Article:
Review: NHL 17

For those not used to the sport, Ice Hockey can be an incredibly fast and difficult sport to follow. Skaters whizz around the rink at breakneck speed, the puck travels at a ridiculous pace at times and yet the players always seem in control, graceful in their ability to pass, move, shoot, tackle and slam each other into the walls. Translating such a relentless sport into a video game must be an incredibly difficult task, and yet EA’s Canadian division seem to manage to pull it out of the bag far more often than not, and with NHL 17 they’ve absolutely nailed it, giving a game with huge depth for hardcore fans, and plenty of accessibility for those who are a bit newer to the game.

The first thing worth noting is just how good NHL 17 feels to play. Bodychecks are meaty, firing off a huge shot only to see it (and hear it) ricochet off the post still feels immensely satisfying, and as for those shots from distance which zip into the roof of the net and send the keeper’s water bottle flying into the crowd? Can’t beat it. The range of control options also provides players of various skills levels and experience to still enjoy what the game has to offer, whether that’s the Mega Drive style 2-button setup, the manual control of the right stick with more combinations of buttons and movements than you can shake a (hockey) stick at, or a nice middle ground which offers some fancy moves without over complicating matters. Straight away you’ll be fizzing passes around the ice, carving open chances to score only to be thumped to the floor and be on the receiving end of a lightning quick counter attack. Learning the controls takes minutes, learning the game takes weeks.

But once you know what you’re doing there’s a huge range of cool stuff to be doing, with my favourite being the Draft Champions mode, a new option which has you choosing a theme for your draft picks (such as EU-born players or the best Canada can offer) and going through a 12-round draft process to build up your team. You’re given a fairly average starting team, and in each of the 12 rounds you can pick a player from a choice of four to add to your team, replacing the worst player in that position. Judge it right and you can end up with a couple of very strong lines in your team – get greedy and you might just end up with 5 top quality centres but no decent defenders and a lousy keeper. There are some classic players in the mix too which is pretty cool, and as you play through this mode you’re also unlocking players to use in the Hockey Ultimate Team, something which has also had some very decent additions.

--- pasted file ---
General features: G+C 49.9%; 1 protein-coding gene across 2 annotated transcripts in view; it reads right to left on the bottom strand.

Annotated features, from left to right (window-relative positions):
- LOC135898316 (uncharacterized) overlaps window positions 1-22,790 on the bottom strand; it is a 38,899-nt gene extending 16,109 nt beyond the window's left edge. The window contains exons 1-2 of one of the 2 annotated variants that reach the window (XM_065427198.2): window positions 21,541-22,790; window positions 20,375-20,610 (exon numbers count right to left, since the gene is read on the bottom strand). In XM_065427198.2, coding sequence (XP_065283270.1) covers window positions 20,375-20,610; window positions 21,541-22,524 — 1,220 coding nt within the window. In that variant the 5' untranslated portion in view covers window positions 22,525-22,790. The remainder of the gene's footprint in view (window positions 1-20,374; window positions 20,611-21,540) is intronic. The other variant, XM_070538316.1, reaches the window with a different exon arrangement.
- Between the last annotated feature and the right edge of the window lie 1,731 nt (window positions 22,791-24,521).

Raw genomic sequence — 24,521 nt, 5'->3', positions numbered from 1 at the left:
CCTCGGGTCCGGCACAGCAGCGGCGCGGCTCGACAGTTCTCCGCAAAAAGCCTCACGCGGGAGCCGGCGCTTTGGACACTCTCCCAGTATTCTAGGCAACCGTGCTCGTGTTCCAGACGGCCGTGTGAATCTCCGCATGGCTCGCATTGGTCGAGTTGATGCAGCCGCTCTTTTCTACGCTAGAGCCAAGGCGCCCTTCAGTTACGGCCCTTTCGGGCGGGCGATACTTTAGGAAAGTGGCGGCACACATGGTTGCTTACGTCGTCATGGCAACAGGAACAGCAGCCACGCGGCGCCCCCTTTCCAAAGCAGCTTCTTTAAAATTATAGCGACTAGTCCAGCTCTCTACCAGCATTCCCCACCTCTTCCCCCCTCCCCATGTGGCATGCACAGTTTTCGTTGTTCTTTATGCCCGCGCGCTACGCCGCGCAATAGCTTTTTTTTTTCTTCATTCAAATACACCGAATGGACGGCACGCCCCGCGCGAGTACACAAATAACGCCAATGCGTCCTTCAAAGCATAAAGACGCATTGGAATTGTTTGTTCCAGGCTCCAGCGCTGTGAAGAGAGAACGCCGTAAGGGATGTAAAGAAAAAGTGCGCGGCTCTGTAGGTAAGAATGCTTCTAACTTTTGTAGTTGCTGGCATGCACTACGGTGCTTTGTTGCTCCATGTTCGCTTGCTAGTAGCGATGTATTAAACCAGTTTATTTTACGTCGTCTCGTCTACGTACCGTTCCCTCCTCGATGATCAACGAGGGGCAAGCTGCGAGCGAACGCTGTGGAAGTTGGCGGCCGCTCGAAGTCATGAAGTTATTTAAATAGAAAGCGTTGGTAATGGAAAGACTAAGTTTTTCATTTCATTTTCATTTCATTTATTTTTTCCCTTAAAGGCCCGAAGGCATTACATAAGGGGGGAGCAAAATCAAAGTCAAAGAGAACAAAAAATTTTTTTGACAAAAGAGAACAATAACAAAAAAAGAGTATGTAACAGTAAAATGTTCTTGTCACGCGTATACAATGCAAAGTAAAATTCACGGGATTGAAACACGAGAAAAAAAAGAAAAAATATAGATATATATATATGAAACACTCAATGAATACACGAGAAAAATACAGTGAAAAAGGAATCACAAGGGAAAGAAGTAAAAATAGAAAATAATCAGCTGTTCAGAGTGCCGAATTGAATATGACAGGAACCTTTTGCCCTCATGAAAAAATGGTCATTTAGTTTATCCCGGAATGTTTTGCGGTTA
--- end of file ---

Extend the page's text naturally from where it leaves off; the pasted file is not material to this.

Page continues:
Ultimate Team is something more often associated with FIFA, especially in the UK, but the NHL version certainly has a lot going for it. As well as the usual card based system of acquiring players, there’s a new system which rewards teams with similar players, offering perks to some players in order to give them a bit of a boost when playing with the right teammates. It means you get rewarded far more for putting a bit more thought into who’s playing with who; the route to the best team isn’t necessarily to get the biggest numbers.

Another new element is the Franchise mode, replacing the outgoing “Be a GM” mode and giving you a bewildering amount of control over your team. You can decide how much to charge for jerseys and tickets, work out when to set up giveaways, which players to trade and who will play in which lineups within the games. It’s an extremely deep and involved game mode, and one which a die hard fan will relish as they get their hands on their favourite team and either guide them to an expected Stanley Cup or drag them out of obscurity into the public eye as a top team. You can even relocate to another city, building your arena up as you like to give a genuinely unique feel to your new team. It’s a very cool feature.

It all comes together within the wrapping of EA’s customary presentation, which with NHL 17 is the very definition of perfection. NBC-branded coverage contains some incredibly smooth commentary, as well as picking out the individual achievements of players on the ice, such as a goal or points milestone, with the commentators and cameras picking the player out as they head over to their team for a round of high 5s and biscuits. Maybe not the biscuits actually.

So do we recommend NHL 17? Most definitely. Even if you’ve never played an NHL game before and want to see what it’s like, this is the most accessible and playable NHL game I’ve played for ages. The game modes will keep you going for ages, and while the tougher difficulty settings can feel a little cheesy in its tactics at times, everything else is on the money. Whether or not you’ll want to splash out if you’ve got NHL 16 is debatable, but you can’t ignore that this is a very, very impressive package.

Reviewed on PS4

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